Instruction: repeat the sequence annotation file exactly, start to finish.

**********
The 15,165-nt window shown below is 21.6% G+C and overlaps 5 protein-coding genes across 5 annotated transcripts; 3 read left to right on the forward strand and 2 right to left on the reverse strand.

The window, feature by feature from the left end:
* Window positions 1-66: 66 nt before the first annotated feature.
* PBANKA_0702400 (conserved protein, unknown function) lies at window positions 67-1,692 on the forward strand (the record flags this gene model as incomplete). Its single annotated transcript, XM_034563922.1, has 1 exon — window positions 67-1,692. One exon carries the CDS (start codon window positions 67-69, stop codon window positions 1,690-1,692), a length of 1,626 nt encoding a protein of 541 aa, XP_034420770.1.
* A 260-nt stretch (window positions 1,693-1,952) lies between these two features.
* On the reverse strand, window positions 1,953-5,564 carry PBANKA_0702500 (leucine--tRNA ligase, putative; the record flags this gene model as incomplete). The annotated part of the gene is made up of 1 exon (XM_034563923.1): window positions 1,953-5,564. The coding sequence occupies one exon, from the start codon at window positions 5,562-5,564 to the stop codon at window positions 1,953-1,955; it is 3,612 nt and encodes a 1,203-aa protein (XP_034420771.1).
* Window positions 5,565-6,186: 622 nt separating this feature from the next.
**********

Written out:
The 15,165-nt window shown below is 21.6% G+C and overlaps 5 protein-coding genes across 5 annotated transcripts; 3 read left to right on the forward strand and 2 right to left on the reverse strand.

The window, feature by feature from the left end:
* Window positions 1-66: 66 nt before the first annotated feature.
* PBANKA_0702400 (conserved protein, unknown function) lies at window positions 67-1,692 on the forward strand (the record flags this gene model as incomplete). Its single annotated transcript, XM_034563922.1, has 1 exon — window positions 67-1,692. One exon carries the CDS (start codon window positions 67-69, stop codon window positions 1,690-1,692), a length of 1,626 nt encoding a protein of 541 aa, XP_034420770.1.
* A 260-nt stretch (window positions 1,693-1,952) lies between these two features.
* On the reverse strand, window positions 1,953-5,564 carry PBANKA_0702500 (leucine--tRNA ligase, putative; the record flags this gene model as incomplete). The annotated part of the gene is made up of 1 exon (XM_034563923.1): window positions 1,953-5,564. The coding sequence occupies one exon, from the start codon at window positions 5,562-5,564 to the stop codon at window positions 1,953-1,955; it is 3,612 nt and encodes a 1,203-aa protein (XP_034420771.1).
* Window positions 5,565-6,186: 622 nt separating this feature from the next.